Heart and Brain Health are Tightly Linked
The human body is an amazing, complex machine.
And that’s why, sometimes, it’s hard to pin down the cause of problems.
Today I want to talk about one of the most common problems—and one of the most misunderstood.
Mind, memory, and brain issues are something that most of us will have to deal with at some point. The older you get, the greater the chance that you’ll lose some mental acuity.
But the problem might not be in your head at all. The odds are good that the problem starts in your heart. And to solve it, that’s where we’ve got to go as well.
Dying for oxygen
I recently had a 78 year old woman come in to see me, with a number of different complaints.
She was fatigued, easily confused, forgot things, and generally didn’t feel like herself.
So I gave her a full workup. And when I checked her blood, I found a likely culprit—she was low on oxygen!
I sent her off to a cardiologist. And within two weeks, she had a pacemaker surgically inserted. The problem was her heart.
When most people think of heart problems, they think of the massive and obvious. Heart attacks, high blood pressure, excess cholesterol.
Those all can be scary, no doubt. But silent problems can be just as bad.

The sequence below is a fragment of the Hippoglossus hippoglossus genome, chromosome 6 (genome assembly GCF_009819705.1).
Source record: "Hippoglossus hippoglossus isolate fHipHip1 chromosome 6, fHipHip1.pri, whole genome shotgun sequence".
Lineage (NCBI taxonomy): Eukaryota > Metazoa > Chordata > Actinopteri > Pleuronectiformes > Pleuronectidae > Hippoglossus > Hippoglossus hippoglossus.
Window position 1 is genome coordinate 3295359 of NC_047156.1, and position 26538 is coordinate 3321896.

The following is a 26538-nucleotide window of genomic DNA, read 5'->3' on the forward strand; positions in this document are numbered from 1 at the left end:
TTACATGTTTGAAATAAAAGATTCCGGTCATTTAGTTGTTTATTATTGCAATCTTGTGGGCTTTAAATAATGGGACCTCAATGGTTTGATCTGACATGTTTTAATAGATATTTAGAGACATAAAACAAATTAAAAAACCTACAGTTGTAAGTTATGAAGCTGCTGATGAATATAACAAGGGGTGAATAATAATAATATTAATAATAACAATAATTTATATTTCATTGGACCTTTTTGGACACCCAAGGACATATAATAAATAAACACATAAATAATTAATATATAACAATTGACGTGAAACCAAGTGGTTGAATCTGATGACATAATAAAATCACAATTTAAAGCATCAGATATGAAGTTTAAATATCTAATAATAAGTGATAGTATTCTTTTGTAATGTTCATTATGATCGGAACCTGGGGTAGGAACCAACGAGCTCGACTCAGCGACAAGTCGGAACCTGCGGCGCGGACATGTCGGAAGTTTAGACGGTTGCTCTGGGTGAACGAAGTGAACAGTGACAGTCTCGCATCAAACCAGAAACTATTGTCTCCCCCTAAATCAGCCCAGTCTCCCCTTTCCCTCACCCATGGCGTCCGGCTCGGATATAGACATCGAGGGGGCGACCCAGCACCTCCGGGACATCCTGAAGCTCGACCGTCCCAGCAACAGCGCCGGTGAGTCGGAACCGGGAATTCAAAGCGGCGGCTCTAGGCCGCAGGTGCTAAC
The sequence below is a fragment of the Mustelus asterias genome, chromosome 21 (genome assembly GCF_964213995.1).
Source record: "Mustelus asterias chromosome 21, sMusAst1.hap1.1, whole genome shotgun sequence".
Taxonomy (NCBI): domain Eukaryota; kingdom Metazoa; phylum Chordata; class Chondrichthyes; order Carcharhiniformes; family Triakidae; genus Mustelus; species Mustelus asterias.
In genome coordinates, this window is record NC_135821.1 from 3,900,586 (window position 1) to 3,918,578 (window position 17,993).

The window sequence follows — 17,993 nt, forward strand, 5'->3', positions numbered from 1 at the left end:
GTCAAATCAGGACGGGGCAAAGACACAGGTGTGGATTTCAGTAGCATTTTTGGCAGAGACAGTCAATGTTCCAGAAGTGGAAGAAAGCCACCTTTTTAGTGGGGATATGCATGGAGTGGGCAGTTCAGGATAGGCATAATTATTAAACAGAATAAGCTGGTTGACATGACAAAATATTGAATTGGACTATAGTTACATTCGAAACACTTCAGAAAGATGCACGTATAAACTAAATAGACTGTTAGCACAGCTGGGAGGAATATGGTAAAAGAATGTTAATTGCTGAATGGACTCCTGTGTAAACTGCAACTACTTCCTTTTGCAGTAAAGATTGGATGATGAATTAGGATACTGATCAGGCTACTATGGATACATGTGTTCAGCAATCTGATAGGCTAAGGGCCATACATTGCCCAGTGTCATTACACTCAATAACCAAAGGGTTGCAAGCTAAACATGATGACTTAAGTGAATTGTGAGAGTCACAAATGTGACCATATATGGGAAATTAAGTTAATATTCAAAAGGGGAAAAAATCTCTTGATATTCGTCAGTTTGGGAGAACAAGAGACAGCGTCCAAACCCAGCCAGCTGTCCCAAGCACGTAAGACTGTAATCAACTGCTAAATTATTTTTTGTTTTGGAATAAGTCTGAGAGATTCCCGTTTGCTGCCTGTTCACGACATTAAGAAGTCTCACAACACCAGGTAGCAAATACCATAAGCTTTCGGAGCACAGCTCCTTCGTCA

As you age, your heart’s ability to do its job can degrade.
That means all your organs don’t get the energy they need. In effect, a weakened heart leads to slow-motion suffocation of every piece of tissue that needs oxygen.
And that includes your brain.
In fact, your brain and your heart are so intricately linked, that recurring migraines can be a sign of an impending cardiac event.
But it needn’t be that dramatic. A recent study of thousands of people in their 60s and 70s found that, over time, heart health had a huge effect on brain health.
The participants were separated into two groups—one lived as they liked, and the other followed a seven-step heart-healthy lifestyle. The seven steps included a lot of obvious heart-healthy habits, like eating a nutritious, veggie and fruit heavy diet, getting regular exercise, avoiding tobacco, and the like.
And at the end of six years, the results were stark.
While the control group showed the effects of age in all sorts of mental abilities—from memory, to decision-making, to simple problem-solving—the heart-healthy group showed almost no decline.
It’s probable that a lot of what we think of as age-related senility isn’t senility at all. It’s a fatigued heart.
And that’s great news. Because, while we have very limited options when it comes to treating brain disorders, the same isn’t true of the heart.
There may not be another organ we can help more.
Get smart by getting fit
So let’s take a look at the best ways to improve your heart health.
First off, it goes without saying that you should regularly get your heart tested. Not just your blood pressure or your cholesterol, but your EKG, your variable heart rate, and your oxygen levels.
If you have a serious problem, it will show up in these tests. And if you have a serious problem—especially the silent, hidden kind—you need to get that solved with the help of professionals.